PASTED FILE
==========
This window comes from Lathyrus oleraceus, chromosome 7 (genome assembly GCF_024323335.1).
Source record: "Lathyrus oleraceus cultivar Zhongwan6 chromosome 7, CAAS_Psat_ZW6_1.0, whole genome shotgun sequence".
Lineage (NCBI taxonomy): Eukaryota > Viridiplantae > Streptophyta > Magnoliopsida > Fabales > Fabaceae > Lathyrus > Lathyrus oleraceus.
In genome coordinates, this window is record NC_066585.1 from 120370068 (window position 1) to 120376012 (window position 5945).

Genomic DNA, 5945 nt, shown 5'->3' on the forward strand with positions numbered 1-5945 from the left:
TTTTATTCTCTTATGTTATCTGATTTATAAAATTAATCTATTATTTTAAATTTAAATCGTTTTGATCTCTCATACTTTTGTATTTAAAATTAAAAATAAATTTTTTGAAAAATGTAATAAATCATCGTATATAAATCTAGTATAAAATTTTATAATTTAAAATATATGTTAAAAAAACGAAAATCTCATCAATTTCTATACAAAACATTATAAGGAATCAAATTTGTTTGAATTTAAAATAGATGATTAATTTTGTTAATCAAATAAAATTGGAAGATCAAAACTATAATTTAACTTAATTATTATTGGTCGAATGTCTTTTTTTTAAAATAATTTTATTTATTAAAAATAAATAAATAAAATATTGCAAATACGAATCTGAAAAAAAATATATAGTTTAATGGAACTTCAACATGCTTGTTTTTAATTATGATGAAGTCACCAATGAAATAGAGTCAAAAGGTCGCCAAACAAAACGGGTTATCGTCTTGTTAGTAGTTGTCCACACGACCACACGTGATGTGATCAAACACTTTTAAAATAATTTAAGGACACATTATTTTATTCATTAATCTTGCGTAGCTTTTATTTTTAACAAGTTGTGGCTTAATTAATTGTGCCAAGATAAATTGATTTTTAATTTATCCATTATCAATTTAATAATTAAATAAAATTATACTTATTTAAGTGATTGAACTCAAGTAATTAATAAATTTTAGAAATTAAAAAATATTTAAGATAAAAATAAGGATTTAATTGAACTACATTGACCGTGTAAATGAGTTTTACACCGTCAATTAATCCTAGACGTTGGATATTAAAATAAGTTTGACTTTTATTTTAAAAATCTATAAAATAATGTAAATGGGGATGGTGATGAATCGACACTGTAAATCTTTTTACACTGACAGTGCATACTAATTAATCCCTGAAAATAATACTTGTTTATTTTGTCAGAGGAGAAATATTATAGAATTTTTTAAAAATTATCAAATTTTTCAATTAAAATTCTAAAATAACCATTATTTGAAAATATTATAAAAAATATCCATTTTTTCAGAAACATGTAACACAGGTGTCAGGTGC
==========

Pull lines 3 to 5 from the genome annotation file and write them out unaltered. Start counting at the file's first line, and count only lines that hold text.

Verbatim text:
Lineage (NCBI taxonomy): Eukaryota > Viridiplantae > Streptophyta > Magnoliopsida > Fabales > Fabaceae > Lathyrus > Lathyrus oleraceus.
In genome coordinates, this window is record NC_066585.1 from 120370068 (window position 1) to 120376012 (window position 5945).

Genomic DNA, 5945 nt, shown 5'->3' on the forward strand with positions numbered 1-5945 from the left: